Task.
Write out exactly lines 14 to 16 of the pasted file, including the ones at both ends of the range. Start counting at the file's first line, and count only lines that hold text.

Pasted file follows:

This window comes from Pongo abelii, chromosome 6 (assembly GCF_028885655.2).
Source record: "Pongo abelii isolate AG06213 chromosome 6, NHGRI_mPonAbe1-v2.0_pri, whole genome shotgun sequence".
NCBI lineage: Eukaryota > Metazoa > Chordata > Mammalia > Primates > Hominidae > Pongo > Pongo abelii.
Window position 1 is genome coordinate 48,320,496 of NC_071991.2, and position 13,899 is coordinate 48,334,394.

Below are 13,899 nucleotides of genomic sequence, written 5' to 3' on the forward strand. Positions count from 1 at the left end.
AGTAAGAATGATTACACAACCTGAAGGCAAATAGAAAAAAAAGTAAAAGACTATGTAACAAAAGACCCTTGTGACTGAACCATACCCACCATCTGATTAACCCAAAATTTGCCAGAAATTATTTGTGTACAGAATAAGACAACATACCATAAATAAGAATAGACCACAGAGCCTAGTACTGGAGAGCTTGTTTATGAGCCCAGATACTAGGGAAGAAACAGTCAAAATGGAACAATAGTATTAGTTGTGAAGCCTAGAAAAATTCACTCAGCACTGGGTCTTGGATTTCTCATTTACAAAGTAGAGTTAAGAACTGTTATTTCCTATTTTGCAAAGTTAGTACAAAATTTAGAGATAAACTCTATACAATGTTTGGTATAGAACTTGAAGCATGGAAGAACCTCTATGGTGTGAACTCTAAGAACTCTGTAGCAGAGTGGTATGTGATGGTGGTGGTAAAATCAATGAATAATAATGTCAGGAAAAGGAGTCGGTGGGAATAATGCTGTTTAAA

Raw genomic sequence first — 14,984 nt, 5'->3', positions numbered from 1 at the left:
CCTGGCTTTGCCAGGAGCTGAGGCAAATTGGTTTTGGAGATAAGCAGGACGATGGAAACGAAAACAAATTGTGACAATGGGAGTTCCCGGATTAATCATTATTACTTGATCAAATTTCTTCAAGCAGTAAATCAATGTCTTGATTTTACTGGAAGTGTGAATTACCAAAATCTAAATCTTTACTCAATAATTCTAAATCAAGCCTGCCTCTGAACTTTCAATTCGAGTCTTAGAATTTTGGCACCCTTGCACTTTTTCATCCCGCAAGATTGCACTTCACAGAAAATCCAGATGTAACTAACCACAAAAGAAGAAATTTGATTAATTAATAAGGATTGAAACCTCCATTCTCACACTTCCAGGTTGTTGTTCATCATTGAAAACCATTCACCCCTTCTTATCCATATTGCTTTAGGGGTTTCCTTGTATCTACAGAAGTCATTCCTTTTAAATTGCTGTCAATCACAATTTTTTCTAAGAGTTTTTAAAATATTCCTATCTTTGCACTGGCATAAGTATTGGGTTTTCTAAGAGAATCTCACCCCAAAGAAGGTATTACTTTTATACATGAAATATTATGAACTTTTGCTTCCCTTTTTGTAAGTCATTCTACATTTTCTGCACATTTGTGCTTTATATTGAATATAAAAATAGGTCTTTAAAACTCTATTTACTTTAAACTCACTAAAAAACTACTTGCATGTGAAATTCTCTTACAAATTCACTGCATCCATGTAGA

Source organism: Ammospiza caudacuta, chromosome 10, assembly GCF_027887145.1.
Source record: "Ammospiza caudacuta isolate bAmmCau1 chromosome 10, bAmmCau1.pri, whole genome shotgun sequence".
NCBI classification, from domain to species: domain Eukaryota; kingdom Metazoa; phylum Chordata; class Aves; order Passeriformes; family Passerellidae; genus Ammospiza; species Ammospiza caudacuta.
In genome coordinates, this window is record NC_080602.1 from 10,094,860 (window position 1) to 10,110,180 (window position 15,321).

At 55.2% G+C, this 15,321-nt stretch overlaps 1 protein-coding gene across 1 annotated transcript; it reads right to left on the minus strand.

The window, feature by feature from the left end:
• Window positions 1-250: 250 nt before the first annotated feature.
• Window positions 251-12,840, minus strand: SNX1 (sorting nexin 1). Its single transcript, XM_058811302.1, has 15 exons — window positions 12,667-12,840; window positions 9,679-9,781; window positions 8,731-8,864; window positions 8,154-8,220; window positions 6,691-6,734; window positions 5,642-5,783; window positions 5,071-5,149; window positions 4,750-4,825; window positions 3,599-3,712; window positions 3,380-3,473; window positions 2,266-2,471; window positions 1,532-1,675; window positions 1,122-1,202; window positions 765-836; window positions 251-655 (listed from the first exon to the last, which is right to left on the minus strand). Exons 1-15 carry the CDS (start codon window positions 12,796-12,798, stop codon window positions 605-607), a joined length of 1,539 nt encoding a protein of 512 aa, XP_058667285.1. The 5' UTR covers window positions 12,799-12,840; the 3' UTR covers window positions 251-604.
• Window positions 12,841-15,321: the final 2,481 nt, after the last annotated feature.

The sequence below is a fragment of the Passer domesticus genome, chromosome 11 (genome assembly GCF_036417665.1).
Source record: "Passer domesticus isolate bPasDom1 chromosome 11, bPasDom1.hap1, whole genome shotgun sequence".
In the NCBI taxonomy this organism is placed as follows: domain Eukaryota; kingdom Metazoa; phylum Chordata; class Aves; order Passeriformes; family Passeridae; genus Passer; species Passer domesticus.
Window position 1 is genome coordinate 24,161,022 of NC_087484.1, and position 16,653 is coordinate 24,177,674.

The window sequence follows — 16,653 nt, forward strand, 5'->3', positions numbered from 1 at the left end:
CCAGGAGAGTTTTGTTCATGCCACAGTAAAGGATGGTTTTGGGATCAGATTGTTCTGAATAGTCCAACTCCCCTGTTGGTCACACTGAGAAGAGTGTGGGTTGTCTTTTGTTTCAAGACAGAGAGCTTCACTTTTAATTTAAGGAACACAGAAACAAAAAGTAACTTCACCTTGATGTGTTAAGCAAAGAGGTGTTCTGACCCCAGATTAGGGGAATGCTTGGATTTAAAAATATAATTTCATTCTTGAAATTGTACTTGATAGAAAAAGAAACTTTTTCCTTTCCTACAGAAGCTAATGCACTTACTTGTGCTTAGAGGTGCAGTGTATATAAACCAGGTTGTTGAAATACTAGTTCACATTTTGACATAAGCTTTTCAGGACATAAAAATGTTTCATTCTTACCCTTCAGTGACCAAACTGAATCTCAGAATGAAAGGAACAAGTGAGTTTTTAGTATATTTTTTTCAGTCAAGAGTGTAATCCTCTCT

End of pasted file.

The window, feature by feature from the left end:
• Window positions 1-250: 250 nt before the first annotated feature.
• Window positions 251-12,840, minus strand: SNX1 (sorting nexin 1). Its single transcript, XM_058811302.1, has 15 exons — window positions 12,667-12,840; window positions 9,679-9,781; window positions 8,731-8,864; window positions 8,154-8,220; window positions 6,691-6,734; window positions 5,642-5,783; window positions 5,071-5,149; window positions 4,750-4,825; window positions 3,599-3,712; window positions 3,380-3,473; window positions 2,266-2,471; window positions 1,532-1,675; window positions 1,122-1,202; window positions 765-836; window positions 251-655 (listed from the first exon to the last, which is right to left on the minus strand). Exons 1-15 carry the CDS (start codon window positions 12,796-12,798, stop codon window positions 605-607), a joined length of 1,539 nt encoding a protein of 512 aa, XP_058667285.1. The 5' UTR covers window positions 12,799-12,840; the 3' UTR covers window positions 251-604.